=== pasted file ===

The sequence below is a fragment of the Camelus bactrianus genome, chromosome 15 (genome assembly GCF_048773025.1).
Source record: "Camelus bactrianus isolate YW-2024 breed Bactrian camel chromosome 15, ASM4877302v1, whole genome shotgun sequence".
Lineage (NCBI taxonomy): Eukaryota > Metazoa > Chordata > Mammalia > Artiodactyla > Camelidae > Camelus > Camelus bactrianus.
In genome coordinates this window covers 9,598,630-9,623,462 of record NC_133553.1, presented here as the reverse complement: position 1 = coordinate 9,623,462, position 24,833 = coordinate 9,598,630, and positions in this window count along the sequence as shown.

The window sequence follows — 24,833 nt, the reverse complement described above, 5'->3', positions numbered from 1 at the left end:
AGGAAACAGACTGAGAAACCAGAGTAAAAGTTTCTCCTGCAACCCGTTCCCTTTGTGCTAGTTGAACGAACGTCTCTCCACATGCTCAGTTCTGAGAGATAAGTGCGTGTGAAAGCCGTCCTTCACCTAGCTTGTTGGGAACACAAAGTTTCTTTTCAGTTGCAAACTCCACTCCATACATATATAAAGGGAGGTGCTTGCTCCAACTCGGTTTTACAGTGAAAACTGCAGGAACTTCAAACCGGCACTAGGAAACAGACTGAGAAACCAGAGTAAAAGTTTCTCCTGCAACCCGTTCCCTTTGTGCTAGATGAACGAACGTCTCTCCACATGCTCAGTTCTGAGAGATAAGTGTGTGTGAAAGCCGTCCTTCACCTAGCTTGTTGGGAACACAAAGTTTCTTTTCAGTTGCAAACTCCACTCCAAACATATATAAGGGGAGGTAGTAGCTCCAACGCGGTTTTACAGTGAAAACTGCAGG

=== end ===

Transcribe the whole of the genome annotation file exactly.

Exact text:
The sequence below is a fragment of the Camelus bactrianus genome, chromosome 15 (genome assembly GCF_048773025.1).
Source record: "Camelus bactrianus isolate YW-2024 breed Bactrian camel chromosome 15, ASM4877302v1, whole genome shotgun sequence".
Lineage (NCBI taxonomy): Eukaryota > Metazoa > Chordata > Mammalia > Artiodactyla > Camelidae > Camelus > Camelus bactrianus.
In genome coordinates this window covers 9,598,630-9,623,462 of record NC_133553.1, presented here as the reverse complement: position 1 = coordinate 9,623,462, position 24,833 = coordinate 9,598,630, and positions in this window count along the sequence as shown.

The window sequence follows — 24,833 nt, the reverse complement described above, 5'->3', positions numbered from 1 at the left end:
AGGAAACAGACTGAGAAACCAGAGTAAAAGTTTCTCCTGCAACCCGTTCCCTTTGTGCTAGTTGAACGAACGTCTCTCCACATGCTCAGTTCTGAGAGATAAGTGCGTGTGAAAGCCGTCCTTCACCTAGCTTGTTGGGAACACAAAGTTTCTTTTCAGTTGCAAACTCCACTCCATACATATATAAAGGGAGGTGCTTGCTCCAACTCGGTTTTACAGTGAAAACTGCAGGAACTTCAAACCGGCACTAGGAAACAGACTGAGAAACCAGAGTAAAAGTTTCTCCTGCAACCCGTTCCCTTTGTGCTAGATGAACGAACGTCTCTCCACATGCTCAGTTCTGAGAGATAAGTGTGTGTGAAAGCCGTCCTTCACCTAGCTTGTTGGGAACACAAAGTTTCTTTTCAGTTGCAAACTCCACTCCAAACATATATAAGGGGAGGTAGTAGCTCCAACGCGGTTTTACAGTGAAAACTGCAGG